Martha A. Strawn was born in Washington, DC, in 1945, she grew up in Lake Wales, Florida, and now resides along the Santa Fe River near High Springs, Florida. She attended Mary Baldwin College and received her B.A. in art under Evon Streetman from Florida State University, her Basic Certificate from Brooks Institute of Photography in Santa Barbara, California, and her M.F.A. in art from Ohio University. Strawn is Professor Emerita of Art at the University of North Carolina in Charlotte, where she established the Time Arts program in photography, video, and digital imaging. Strawn co-founded The Light Factory Contemporary Museum of Photography and Film in Charlotte, and she has also served on other national arts and land/water conservation boards, including the Society for Photographic Education, Friends of Photography, Davidson Land Conservancy, and Center for the Study of Place. She was a Fulbright Fellow in India and the recipient of a National Endowment for the Arts Fellowship.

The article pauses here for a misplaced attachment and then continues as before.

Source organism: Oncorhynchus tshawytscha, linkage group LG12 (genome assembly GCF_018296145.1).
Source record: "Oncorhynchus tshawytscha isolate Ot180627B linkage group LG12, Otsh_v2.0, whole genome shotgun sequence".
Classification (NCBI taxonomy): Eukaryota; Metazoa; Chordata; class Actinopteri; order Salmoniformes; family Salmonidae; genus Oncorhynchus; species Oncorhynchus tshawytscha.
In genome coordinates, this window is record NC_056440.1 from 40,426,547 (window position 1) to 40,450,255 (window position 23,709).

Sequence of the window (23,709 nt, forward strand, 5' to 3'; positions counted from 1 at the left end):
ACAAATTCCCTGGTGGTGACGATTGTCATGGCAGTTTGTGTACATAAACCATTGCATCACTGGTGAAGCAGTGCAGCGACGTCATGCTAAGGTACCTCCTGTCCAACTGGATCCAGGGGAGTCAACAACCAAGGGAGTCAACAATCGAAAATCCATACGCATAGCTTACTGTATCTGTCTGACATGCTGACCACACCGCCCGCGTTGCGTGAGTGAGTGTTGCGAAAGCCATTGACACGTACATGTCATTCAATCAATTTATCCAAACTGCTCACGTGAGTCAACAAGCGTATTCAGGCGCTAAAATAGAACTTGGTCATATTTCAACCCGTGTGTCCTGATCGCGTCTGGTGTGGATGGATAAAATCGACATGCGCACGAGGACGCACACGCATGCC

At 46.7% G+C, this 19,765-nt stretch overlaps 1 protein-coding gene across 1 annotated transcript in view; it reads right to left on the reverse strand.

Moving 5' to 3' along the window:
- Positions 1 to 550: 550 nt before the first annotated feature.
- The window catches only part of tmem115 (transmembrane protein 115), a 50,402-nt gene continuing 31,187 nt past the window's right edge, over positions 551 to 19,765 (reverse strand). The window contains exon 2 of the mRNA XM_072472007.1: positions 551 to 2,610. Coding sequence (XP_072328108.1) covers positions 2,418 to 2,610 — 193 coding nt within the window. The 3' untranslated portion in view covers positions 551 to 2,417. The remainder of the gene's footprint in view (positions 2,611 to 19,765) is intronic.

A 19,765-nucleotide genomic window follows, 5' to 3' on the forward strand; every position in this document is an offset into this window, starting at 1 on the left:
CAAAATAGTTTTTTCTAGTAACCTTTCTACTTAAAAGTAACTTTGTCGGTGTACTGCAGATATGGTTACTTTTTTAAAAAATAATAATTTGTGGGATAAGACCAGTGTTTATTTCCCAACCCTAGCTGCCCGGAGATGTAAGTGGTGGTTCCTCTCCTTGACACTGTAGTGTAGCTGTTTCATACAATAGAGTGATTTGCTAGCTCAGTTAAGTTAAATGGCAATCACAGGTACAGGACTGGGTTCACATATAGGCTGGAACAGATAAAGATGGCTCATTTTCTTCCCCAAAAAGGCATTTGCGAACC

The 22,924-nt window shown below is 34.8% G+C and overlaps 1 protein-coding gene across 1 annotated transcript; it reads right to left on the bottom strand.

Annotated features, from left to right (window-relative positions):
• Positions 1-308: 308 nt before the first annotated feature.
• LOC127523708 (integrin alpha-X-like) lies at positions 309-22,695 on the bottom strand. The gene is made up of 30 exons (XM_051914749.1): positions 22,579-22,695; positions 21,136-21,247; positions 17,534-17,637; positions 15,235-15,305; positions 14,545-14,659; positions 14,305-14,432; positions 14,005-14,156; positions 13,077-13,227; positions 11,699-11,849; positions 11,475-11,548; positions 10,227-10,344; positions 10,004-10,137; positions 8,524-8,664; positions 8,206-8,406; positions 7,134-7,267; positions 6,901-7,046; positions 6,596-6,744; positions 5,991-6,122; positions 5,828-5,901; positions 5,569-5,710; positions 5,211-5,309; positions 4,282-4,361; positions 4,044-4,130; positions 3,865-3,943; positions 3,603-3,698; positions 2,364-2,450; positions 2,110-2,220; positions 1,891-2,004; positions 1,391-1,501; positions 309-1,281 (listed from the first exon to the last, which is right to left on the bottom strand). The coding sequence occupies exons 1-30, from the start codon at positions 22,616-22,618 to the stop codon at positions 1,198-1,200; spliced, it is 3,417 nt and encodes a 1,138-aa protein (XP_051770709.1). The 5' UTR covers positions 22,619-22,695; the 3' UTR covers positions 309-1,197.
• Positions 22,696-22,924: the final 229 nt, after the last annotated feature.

Throughout her career, Strawn has been recognized for combining aesthetic and scientific interests in visual expressions of the spaces and places that surround us. She coined the term visual ecology in reference to her approach to the importance of geography and a sense of place in her photographic work. She works in silver, chromogenic, and digital photographic media. Strawn’s photographs have been exhibited and collected internationally in museums of science and art, including Carnegie Museum of Natural History, Halsey Institute of Contemporary Art at the College of Charleston, Harry Ransom Research Center at the University of Texas at Austin, Indira Gandhi International Centre for Art, Museum of Florida Artists, National Geographic Society Museum, Princeton Art Museum, San Diego Museum of Natural History, Science Museum of Minnesota, Smithsonian Institution, and Southeastern Center for Contemporary Art. Her previous books are Alligators, Prehistoric Presence in the American Landscape (The Johns Hopkins University Press, in association with the Center for American Places, 1997) and, with Yi-Fu Tuan, Religion: From Place to Placelessness (Center for American Places at Columbia College Chicago, 2009). Her current work, Nousphere, involves the places around water and the intimate connections to water she has through her family’s history and her present living circumstances.